The paper, titled "Interface Mobility from Interface Random Walk", addresses computational issues in extracting interface kinetic parameters under experimentally relevant conditions. It is currently available online at: http://www.sciencemag.org/cgi/content/abstract/314/5799/632.
Interfaces are an important class of defects whose distribution affects the properties of the otherwise pristine material, both in nature and in technology. This is especially the case in polycrystals, thin films, multiphase materials, and composites, where the mechanical, chemical, and transport properties are sensitive to the underlying interfacial microstructure.
"In fact, tailoring this microstructure is an emerging paradigm for engineering high performance, multifunctional materials," said Zachary Trautt, a graduate student at Colorado School of Mines and the first author in the study.
The interfacial microstructure is subject to several driving forces during material synthesis and function. More often than not, these driving forces are large enough to cause the interfaces to move and the microstructure (or its precursor) evolves. Naturally, controlling the final microstructure requires accurate models that relate the interface motion to the driving forces in effect.
A quantitative measure of interface kinetics is the interface mobility, the ratio of the interface velocity to the driving force. Past studies on individual homophase crystalline interfaces (or grain boundaries) in several high-purity metals show an interesting trend; the experimental mobilities are orders of magnitude smaller than those extracted via computations. The discrepancy is often attributed to the presence of impurities, fueling speculation that even minute quantities of impurities significantly retard interface motion.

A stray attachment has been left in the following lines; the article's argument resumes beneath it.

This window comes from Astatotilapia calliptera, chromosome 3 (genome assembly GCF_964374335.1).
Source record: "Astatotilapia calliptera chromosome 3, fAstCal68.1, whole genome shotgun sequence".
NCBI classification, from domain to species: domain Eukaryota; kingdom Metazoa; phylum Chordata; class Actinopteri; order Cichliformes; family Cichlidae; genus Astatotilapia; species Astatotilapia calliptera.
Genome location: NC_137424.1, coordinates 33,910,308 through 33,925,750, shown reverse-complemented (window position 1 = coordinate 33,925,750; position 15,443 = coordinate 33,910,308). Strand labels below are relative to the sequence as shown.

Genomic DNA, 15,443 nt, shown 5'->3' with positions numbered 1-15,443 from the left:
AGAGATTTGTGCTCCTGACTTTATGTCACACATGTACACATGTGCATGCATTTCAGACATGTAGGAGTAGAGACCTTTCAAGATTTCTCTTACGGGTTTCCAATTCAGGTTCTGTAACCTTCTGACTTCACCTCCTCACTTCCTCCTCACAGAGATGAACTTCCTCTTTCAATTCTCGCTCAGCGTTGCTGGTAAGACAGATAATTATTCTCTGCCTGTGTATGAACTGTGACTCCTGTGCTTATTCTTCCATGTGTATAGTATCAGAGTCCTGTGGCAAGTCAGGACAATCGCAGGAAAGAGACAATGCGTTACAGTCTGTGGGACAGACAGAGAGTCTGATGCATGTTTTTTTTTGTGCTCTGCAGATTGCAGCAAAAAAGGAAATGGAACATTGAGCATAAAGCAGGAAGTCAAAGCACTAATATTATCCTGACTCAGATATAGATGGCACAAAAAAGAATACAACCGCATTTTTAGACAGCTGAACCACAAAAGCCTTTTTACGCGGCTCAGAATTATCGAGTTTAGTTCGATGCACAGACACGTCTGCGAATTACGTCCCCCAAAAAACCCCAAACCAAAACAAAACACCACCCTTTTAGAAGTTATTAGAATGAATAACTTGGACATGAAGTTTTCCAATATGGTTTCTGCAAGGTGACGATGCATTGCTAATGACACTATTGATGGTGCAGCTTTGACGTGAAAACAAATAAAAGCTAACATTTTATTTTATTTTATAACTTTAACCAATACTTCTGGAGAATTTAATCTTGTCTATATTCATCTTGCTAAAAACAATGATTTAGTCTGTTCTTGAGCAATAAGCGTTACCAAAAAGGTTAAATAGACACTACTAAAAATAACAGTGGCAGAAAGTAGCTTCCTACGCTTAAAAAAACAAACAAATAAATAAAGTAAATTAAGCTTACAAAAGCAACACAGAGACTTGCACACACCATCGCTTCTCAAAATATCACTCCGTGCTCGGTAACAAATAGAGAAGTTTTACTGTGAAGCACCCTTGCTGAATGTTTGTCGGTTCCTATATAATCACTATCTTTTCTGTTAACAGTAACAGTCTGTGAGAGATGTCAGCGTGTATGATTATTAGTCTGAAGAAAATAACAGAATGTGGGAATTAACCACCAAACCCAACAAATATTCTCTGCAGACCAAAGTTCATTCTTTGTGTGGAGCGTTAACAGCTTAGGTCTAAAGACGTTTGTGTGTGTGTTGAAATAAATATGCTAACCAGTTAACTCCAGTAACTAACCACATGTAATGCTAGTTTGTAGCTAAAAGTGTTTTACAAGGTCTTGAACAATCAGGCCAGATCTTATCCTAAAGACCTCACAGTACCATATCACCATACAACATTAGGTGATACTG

"An often overlooked fact is that computations are limited to tens of nanoseconds," saidMoneesh Upmanyu, co-author and the lead researcher in the study. "As a result, they are performed at driving forces orders of magnitude greater than those commonly observed in experiments," he explained. "This further weakens the comparison, and there is a need to extend the computational studies to more realistic driving forces, and include the effect of impurities."
"Our computational methodology offers a way to address both these challenges, efficiently and with setups that are relatively simple," said Trautt.
The basis for the methodology is the pioneering theoretical work by Einstein, Smulochowski and Langevin on Brownian motion in the early 1900s.
"Just as their study related the dance of macroscopic particles to their diffusivity, the microscopic thermal fluctuations result in interface forces that conspire towards a one-dimensional dance of the average interface position, which in turn yields its mobility in the zero driving force limit," said Alain Karma, also a co-author in the study.
"The technique is remarkably efficient," noted Upmanyu. "The computations on pure aluminum yielded mobilities within a nanosecond, a significant savings in computational resources."